PAYE healthcheck – overview

By Tolley in association Susan Ball
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The following Employment Tax guidance note by Tolley in association Susan Ball provides comprehensive and up to date tax information covering:

  • PAYE healthcheck – overview
  • Why is a PAYE / NIC healthcheck needed?
  • 10 reasons why an organisation should consider a PAYE healthcheck
  • Background – relationships with HMRC
  • HMRC compliance checks
  • High risk areas

Why is a PAYE / NIC healthcheck needed?

A PAYE healthcheck is a review of an employer’s payroll and benefit procedures to ensure that they are delivering the right results in terms of compliance with HMRC’s rules on tax and NIC on employees’ pay, expenses and benefits. It is designed to minimise the risk of interest and penalties and to improve compliance.

Some organisations shy away from the idea of having a PAYE / NIC risk review as it is often seen as being an unnecessary cost. Other organisations take the view that if there are problems with their payroll and benefit procedures, these will surely be identified by their auditors as part of the annual audit process. However, a detailed examination of the client’s payroll, benefits and expenses is not a requirement of an audit. Therefore employers should not assume that a lack of comment from their auditors must mean that their PAYE procedures are in order.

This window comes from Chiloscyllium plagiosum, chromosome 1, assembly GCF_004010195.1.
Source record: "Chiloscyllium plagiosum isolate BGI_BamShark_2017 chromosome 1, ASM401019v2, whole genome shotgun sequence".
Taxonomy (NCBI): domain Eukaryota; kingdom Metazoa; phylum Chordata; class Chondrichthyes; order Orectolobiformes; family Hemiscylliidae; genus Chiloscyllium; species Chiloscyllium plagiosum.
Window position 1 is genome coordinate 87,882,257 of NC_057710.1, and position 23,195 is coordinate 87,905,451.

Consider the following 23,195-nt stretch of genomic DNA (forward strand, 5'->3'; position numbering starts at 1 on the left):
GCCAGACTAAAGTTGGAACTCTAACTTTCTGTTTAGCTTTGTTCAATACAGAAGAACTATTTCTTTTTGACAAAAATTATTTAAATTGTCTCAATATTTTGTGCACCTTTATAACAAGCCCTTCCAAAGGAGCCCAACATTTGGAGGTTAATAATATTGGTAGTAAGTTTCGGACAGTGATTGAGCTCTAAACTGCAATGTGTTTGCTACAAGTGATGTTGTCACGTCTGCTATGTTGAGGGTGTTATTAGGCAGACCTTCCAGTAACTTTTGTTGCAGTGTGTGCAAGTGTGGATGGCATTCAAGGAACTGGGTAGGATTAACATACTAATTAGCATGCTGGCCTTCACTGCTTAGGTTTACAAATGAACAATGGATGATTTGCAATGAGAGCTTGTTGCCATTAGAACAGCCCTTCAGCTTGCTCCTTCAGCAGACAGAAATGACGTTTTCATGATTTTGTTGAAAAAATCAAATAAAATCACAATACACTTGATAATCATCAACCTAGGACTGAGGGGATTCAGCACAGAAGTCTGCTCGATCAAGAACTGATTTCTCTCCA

Although a major item of expenditure for most organisations in the profit and loss account, the payroll itself is unlikely to be the source of any major discrepancies from a tax or National Insurance perspective. Once an item is included in the payroll, more often than not the appropriate deductions will be accounted for and any errors are likely to be insignificant and certainly not material for audit purposes. Of course, this does not prevent the payroll from being a major source of employee fraud, which a PAYE healthcheck may help uncover, as it should identify flaws in processes that could allow fictitious employees to be included on the payroll or for payments to continue to be made to employees who have left.

Some of the problems that create the greatest risk are often not on the payroll. Workers paid gross on a self-employed basis, expense payments that prove to be taxable and

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